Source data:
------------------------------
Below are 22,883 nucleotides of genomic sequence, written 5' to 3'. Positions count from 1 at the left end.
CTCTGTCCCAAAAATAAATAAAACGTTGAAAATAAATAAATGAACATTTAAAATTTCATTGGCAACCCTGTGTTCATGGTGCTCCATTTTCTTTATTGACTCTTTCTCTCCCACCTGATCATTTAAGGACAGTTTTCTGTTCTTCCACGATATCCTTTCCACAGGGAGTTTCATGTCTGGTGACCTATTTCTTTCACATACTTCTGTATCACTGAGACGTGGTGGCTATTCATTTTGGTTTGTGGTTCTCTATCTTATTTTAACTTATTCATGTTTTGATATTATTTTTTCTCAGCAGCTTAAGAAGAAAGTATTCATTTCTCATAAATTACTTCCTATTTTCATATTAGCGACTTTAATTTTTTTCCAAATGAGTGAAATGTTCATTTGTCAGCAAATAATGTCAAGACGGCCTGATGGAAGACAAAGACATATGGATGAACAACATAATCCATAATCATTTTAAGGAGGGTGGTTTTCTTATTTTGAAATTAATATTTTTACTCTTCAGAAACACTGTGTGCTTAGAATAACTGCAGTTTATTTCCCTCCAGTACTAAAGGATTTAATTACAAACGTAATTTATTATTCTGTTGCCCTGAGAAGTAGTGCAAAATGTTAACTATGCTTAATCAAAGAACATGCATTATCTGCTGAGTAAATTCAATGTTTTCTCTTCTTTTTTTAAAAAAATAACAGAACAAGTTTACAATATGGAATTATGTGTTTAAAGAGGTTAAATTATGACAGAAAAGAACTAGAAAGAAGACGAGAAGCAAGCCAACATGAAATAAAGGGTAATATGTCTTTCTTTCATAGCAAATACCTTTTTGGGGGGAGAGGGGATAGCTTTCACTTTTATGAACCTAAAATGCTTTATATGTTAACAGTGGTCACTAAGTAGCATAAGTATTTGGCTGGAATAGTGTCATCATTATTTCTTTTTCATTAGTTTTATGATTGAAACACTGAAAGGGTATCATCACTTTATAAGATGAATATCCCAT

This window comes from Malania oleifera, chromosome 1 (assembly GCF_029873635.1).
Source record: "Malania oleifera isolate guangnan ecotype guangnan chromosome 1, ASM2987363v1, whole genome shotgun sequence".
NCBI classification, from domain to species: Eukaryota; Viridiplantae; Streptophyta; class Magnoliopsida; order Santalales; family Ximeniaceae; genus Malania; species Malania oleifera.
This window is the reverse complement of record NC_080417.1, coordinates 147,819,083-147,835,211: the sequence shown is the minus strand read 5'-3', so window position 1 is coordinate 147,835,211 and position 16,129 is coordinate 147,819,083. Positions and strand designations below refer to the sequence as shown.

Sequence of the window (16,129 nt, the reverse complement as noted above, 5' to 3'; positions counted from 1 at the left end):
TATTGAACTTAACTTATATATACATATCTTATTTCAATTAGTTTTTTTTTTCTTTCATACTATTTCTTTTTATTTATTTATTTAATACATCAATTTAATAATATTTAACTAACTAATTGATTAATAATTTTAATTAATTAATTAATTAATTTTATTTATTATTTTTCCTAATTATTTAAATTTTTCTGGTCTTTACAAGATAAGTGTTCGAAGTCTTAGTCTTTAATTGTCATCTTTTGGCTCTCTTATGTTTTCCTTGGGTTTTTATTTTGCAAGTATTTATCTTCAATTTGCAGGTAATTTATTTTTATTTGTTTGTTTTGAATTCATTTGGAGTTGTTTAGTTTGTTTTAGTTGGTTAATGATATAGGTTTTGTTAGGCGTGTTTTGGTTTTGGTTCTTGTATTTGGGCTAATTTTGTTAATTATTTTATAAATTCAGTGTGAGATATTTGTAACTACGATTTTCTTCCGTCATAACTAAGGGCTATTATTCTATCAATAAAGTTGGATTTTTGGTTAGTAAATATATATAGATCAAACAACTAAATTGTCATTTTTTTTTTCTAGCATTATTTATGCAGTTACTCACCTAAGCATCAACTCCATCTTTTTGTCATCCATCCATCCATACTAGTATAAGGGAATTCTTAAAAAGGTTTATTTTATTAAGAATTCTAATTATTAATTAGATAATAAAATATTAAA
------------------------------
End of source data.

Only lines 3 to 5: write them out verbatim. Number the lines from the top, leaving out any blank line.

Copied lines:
This window comes from Malania oleifera, chromosome 1 (assembly GCF_029873635.1).
Source record: "Malania oleifera isolate guangnan ecotype guangnan chromosome 1, ASM2987363v1, whole genome shotgun sequence".
NCBI classification, from domain to species: Eukaryota; Viridiplantae; Streptophyta; class Magnoliopsida; order Santalales; family Ximeniaceae; genus Malania; species Malania oleifera.